The Glasgow tenement is a magnificent building type. Even here in the scummier and more neglected slum streets of Govanhill, the tall stone apartment buildings retain a grandeur and generosity of space. That said, it is there generous proportions that have recently allowed slum landlords to squeeze multiple migrant families into apartments smaller than mine for deeply exploitative rents.
The British and Scottish Government have both postulated at length about helping homeowners to insulate their homes and to save money and energy on their heating bills. These plans (including grants for home insulation upgrades) are not to be snuffed at, but they aren’t much use for the tenants of rented apartments in Glasgow. Not only can the solid stone and brick walls not be retro-fitted with cavity insulation, only the top floor apartments really benefit from lagging the roofspaces.
The only weak spot of the apartment is the original Victorian single glazing. I am deeply in love with the tall sash windows that flood every room with light (the ceilings are about 3 metres high, and the windows occupy about 2/3 of that height right up to the cornicing). But there are almost drafty when closed as when they are opened. In this winter of tightening means, I’m learning the simple (and free) tricks that help cut energy wastage in this home. The sashes can be sealed with plastic strips, but I prefer to leave them open-able throughout the winter to diffuse condensation from damp clothes that have to be dried indoors. The two leaves of the window have to be screwed as tightly closed as possible when not in use, to minimise the gap between the bottom of the upper leaf and the top of the moveable lower leaf.
Closing internal doors also cuts down on drafts through the apartment. Air only seeps in or out of a drafty window if the air has cause to leave or enter the room somewhere else. The curtains that came with the apartment aren’t too thick, but my calculations for replacing them with thicker ones (or doubled up Ikea readymades) means I have to make do with the ones we’ve got.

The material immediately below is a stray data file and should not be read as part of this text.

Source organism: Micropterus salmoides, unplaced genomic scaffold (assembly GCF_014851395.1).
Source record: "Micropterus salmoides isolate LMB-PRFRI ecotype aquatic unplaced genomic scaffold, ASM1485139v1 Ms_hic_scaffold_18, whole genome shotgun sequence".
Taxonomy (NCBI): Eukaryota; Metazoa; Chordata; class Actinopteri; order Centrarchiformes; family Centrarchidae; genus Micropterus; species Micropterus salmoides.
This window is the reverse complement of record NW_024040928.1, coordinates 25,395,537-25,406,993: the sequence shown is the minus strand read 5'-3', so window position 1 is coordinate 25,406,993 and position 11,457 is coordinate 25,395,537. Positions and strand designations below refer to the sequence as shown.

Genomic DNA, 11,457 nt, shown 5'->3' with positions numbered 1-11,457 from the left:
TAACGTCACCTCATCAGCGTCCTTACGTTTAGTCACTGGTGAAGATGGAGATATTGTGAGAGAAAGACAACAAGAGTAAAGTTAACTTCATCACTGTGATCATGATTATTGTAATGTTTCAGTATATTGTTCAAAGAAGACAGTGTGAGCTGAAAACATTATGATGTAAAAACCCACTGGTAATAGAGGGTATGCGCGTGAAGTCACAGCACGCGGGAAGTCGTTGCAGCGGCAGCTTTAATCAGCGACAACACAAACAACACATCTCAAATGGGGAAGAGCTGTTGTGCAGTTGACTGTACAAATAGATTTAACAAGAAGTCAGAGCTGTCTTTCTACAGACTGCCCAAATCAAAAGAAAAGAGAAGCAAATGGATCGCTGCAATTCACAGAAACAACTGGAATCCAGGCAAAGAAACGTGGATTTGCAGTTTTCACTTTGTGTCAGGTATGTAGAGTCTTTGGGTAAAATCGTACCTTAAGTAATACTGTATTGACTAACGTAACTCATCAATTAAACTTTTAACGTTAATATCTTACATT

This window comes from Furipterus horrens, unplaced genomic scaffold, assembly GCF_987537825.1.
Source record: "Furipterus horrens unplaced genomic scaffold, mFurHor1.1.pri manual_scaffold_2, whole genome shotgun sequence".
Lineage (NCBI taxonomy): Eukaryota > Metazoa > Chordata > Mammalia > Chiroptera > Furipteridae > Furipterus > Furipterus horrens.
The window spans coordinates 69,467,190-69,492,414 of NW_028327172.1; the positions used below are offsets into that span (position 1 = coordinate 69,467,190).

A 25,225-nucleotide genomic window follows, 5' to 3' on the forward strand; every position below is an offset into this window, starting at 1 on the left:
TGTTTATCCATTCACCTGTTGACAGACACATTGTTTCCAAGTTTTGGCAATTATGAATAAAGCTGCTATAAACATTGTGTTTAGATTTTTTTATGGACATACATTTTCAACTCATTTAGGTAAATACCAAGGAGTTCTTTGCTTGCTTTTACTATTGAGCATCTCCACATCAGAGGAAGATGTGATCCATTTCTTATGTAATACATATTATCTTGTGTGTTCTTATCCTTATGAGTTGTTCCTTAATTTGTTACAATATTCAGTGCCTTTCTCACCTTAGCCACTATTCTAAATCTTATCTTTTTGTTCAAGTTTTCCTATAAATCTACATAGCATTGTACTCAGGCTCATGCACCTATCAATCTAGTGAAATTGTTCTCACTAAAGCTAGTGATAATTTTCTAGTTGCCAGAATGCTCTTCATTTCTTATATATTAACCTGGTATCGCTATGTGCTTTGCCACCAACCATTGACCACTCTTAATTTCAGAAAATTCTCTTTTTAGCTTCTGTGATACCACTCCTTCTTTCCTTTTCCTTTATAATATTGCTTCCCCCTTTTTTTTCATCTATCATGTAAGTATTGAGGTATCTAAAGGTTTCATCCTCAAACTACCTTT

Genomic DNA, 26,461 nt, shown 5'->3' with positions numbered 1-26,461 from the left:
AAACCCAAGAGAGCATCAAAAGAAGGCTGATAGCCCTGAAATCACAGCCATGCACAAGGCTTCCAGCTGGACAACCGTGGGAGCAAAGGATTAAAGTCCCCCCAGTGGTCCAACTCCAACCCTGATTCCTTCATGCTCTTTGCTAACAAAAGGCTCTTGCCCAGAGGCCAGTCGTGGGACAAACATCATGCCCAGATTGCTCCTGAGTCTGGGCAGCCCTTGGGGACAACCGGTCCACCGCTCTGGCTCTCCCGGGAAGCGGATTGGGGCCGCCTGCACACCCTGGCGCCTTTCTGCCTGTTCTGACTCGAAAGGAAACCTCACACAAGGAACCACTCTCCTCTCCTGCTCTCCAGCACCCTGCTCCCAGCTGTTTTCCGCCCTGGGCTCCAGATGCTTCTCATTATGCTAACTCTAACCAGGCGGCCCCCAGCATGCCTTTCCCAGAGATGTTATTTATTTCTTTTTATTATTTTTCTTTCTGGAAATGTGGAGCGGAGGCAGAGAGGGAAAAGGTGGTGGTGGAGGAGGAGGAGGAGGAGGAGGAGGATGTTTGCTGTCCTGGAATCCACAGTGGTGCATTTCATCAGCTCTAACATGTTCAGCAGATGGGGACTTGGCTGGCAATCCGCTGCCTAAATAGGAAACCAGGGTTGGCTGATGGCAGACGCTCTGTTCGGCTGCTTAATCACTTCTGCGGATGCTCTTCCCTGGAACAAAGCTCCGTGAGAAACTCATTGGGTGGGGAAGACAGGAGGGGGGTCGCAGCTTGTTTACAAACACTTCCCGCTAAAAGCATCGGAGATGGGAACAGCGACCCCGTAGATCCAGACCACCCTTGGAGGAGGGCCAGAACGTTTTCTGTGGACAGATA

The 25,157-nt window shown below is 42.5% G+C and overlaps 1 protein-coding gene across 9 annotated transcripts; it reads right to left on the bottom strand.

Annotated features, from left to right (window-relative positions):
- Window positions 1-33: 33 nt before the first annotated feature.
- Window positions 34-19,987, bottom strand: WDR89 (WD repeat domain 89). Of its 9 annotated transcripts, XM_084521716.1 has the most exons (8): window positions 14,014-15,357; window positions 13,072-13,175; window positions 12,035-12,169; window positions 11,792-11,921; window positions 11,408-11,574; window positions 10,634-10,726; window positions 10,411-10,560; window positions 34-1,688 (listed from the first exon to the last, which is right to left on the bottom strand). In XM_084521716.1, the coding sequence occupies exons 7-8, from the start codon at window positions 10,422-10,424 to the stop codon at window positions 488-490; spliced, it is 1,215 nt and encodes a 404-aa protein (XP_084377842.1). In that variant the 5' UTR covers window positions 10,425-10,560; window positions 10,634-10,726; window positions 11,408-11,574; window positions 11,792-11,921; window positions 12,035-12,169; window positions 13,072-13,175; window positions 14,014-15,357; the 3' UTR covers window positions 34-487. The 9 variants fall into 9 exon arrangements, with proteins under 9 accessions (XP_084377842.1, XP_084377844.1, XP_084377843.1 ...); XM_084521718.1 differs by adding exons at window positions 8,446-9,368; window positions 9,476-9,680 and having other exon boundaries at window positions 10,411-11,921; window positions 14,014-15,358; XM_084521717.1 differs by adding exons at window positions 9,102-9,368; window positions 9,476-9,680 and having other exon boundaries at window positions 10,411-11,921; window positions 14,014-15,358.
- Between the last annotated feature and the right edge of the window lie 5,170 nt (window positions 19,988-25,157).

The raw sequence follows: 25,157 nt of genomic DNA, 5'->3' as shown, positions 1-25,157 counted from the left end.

Finally, I’m becoming a master of the central heating thermostat. In at least one of my student digs I cohabited with friends who had no concept of sensible heating use. Turning the thermostat up and on to continuous heat costs a fortune (and is quite unnecessary at night when you’re tucked up under your own personal insulation, aka a duvet). So I’m tweaking the clock on the thermostat to provide bursts of heat for one hour at a time in the early morning and evening.
As a friendly father-to-be reminded me the other day, Glasgow’s larger tenements like mine are ultimately pretty sound in terms of insulation. The walls are deep and solid, providing a thick layer of heavy mass around us. The weak spots are the windows. A home-owner would see a definite incentive to replace them with double glazing, but the costs for a three bedroom 100 square metre apartment such as this would be huge. A landlord has no incentive to make this investment when it’s his tenants who have to foot the heating bill.